This “condiment” will make the manure intelligent, nay, you will give it the faculty to make the earth itself intelligent—the earth into which the manure is worked. The soil will individualise itself in nice relationship to the particular plants which you are growing. It is like a permeation of the soil with reason and intelligence, which you can bring about by this addition of Urtica dioica.

What, after all, do they amount to—the customary modern methods of improving the manure? No doubt their first superficial effects are sometimes surprising, but the result will soon be that the alleged “excellent agricultural products” which you obtain thereby become mere stomach-filling for the human being. They will no longer have the proper nutritive power. You should not be deceived by the swollen size of any product. The point is that it should be inwardly consistent, with really nutritive intensity.

Now we may be concerned, here or there in our farming work, with the occurrence of plant diseases. I am speaking in general terms at the moment. Nowadays people are fond of specialisation in all things; therefore they speak of this disease or that. It is quite right to do so. If we pursue pure science, we must know what one thing or another looks like. Yet it is generally of little use for the doctor to be able to describe an illness ever so clearly. Far more important it is for him to be able to heal it, and in healing quite other points of view are important than those that the scientists generally have to-day in their description of diseases. We can attain the greatest perfection in the description of disease, we can know precisely what happens in the organism in terms of modern physiology or physiological chemistry; and yet we may still not be able to heal the disease at all. In healing we must proceed not from the histological or microscopic diagnosis, but from the great universal connections. And so it is in relation to plant-nature.

Moreover, plant-nature in this respect is simpler than animal or human nature; therefore our healing too can take—if I may say so—a more general course. For the plant world, we can indeed apply a kind of universal remedy. Indeed if it were not so, we should be in a very awkward position over against the vegetable world, as we often are over against the animals in veterinary work—of which, by the way, we shall still have to speak. This difficulty does not occur tn human healing, for a man can say what hurts him, while animals and plants can not. However, it is a fact that healing in this instance takes a more universal course. A large number of plant diseases, although not all, can be removed as soon as we observe them, by a rational improvement in our manuring, i.e. by the following methods.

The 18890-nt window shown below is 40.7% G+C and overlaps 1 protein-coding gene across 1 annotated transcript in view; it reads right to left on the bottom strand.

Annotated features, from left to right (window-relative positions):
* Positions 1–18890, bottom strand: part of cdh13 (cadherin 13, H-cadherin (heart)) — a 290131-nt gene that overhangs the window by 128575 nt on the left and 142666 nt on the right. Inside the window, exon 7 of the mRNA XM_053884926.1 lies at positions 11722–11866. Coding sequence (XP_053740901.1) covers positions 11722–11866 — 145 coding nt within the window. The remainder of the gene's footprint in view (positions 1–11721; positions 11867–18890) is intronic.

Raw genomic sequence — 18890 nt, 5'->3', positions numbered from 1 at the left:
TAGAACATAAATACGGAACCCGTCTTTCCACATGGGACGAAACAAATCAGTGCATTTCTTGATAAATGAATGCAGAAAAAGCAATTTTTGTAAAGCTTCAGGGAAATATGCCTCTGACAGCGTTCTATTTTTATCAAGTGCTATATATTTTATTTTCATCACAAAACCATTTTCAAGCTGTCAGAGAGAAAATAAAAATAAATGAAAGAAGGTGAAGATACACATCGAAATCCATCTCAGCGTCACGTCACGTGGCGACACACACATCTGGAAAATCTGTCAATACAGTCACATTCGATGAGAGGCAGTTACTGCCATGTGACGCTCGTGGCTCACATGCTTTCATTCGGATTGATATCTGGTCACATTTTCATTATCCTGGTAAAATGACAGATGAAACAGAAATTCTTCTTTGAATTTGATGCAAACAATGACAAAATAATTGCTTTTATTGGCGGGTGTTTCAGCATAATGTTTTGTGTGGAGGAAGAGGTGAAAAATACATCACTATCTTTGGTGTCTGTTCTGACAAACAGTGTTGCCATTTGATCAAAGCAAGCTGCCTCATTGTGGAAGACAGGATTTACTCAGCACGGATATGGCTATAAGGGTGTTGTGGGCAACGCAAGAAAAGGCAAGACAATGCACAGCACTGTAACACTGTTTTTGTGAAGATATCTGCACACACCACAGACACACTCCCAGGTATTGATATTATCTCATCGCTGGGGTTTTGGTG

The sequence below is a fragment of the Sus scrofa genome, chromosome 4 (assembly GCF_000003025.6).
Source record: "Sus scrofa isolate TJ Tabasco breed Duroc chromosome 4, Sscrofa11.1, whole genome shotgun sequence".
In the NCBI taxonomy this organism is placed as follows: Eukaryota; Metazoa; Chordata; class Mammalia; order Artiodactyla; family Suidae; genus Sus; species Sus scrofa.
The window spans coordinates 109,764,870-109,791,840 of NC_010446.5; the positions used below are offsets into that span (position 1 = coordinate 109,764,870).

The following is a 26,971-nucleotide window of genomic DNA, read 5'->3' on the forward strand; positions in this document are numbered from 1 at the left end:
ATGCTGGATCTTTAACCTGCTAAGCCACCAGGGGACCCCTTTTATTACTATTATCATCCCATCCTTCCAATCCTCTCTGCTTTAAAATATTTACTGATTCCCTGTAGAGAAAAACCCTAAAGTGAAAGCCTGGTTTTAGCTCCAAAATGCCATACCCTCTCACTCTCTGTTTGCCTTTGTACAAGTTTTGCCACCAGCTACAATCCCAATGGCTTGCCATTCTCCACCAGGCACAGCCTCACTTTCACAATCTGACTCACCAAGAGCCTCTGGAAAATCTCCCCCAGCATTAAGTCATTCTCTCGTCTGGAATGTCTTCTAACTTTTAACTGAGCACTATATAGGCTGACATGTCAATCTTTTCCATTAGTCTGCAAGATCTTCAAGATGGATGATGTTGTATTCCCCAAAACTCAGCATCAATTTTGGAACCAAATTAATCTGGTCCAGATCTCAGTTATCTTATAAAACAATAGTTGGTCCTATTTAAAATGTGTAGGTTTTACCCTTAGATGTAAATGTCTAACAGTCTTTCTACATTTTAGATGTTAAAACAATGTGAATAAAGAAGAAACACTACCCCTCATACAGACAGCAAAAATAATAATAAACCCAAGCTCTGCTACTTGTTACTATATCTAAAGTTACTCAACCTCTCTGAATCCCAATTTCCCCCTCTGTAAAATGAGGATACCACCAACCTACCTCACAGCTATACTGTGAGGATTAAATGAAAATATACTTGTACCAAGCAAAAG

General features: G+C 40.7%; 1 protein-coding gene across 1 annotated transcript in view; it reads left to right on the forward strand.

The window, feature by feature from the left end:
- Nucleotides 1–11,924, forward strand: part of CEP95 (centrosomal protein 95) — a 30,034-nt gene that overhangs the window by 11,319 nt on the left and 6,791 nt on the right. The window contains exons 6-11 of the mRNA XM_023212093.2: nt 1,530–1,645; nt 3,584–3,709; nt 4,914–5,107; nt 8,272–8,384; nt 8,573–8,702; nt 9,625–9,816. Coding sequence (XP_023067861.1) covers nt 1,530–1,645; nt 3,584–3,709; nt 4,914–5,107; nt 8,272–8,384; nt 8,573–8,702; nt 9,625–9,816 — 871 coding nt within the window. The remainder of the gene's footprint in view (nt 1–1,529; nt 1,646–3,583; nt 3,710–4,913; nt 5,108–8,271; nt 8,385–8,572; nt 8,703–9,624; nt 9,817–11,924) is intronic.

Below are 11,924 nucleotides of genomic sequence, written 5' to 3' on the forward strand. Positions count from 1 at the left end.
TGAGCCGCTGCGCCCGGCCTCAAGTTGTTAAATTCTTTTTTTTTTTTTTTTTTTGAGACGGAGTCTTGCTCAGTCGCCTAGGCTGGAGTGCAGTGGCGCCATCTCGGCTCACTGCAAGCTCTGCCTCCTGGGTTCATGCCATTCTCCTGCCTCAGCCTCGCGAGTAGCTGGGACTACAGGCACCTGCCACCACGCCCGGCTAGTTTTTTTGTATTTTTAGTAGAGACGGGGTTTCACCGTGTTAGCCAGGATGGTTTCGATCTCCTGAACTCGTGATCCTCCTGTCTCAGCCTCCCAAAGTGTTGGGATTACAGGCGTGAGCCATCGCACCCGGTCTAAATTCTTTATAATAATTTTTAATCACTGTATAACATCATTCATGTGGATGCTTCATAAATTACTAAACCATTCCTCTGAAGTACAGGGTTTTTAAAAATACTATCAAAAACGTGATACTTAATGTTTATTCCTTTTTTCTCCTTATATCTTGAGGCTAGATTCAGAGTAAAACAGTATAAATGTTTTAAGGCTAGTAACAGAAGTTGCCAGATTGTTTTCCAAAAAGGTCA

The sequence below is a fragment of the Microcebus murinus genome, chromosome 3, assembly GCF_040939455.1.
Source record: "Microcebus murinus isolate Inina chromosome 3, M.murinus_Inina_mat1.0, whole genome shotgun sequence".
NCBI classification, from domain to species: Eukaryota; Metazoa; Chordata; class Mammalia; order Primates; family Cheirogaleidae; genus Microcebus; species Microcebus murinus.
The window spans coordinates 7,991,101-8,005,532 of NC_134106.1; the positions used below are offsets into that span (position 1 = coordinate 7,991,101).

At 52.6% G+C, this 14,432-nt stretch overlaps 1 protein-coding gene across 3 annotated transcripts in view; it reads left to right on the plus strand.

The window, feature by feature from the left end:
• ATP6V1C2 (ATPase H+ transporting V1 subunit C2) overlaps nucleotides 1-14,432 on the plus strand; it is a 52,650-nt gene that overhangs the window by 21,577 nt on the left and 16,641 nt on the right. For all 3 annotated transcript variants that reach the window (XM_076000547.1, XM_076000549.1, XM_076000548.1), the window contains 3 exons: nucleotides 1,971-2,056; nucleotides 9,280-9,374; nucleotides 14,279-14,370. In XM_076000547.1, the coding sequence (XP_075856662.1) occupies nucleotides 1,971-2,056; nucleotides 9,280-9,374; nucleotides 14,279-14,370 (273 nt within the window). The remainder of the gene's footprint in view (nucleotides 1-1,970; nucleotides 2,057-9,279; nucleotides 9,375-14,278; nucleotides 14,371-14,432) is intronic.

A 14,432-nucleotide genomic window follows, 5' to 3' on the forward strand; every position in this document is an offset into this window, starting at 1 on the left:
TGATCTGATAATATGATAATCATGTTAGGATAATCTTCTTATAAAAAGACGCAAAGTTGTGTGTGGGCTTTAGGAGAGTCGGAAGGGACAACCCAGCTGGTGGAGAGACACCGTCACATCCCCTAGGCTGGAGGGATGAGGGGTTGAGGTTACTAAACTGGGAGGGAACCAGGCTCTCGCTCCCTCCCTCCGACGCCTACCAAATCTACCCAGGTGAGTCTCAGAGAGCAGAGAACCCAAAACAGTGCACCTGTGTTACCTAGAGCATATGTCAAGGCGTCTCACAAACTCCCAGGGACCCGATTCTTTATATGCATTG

We must bring calcium into the soil by our manure, But it will not be of use to bring the calcium to the soil by any channels that avoid the living sphere. To have a healing effect, the calcium must remain within the realm of life; it must not fall out of the living realm. Ordinary time or the like is of no use at all in this respect.

Now there is a plant containing plenty of calcium—77 percent of the plant substance, albeit in a very fine state of combination. I refer to the oak—notably the rind of the oak, which represents an intermediate product between plant-nature and the living earthy nature, quite in the way I explained when I spoke of the kinship of the living earth with bark or rind. For calcium as it appears in this connection, the calcium-structure in the rind of the oak is absolutely ideal.

Now calcium, when it is still in the living state, not in the dead (though even in the dead it is effective)—calcium has the property which I explained once before. It restores order when the ether-body is working too strongly, that is, when the astral cannot gain access to the organic entity. It “kills” or damps down the ether-body, and thereby makes free the influences of the astral body. So it is with all limestone. But if we want a rampant ethereal development, of whatsoever kind, to withdraw in a regular manner—so that its shrinking is beautiful and regular and does not give rise to shocks in the organic life—then we must use the calcium in the very structure in which we find it in the bark of the oak.

We collect oak-bark, such as we can get. We do not need much—no more than can easily be obtained. We collect it and chop it up a little, till it has a crumb-like consistency. Then we take a skull—the skull of any of our domestic animals will do, it makes little or no difference. We put the chopped-up oak-bark in the skull, close it up again as well as possible with bony material, and lower it into the earth, but not too deep. We cover it over with peat-moss, and then introduce some kind of channel or water-pipe so as to let as much rain-water as possible flow into the place. (We might even do it as follows: Take a barrel where rain-water is constantly flowing in and out. Put in it vegetable matter such as will bring about the continued presence of some vegetable slime. Let the bony vessel which contains the crumbled oak-bark lie in the slime in the water). This, once again, must hibernate. Snow-water is just as good as rain-water. It must pass through the autumn and winter in this way. What you add to your manuring matter from the resulting mass will lend it the forces, prophylactically to combat or to arrest any harmful plant diseases.

So we have added four different things. All this requires a certain amount of work, it is true—yet if you think it over, after all it involves less work than all the devices that are pursued in the chemical laboratories of modern agriculture, which are also costly. You will soon see that from the point of view of national economy what we have here explained pays better.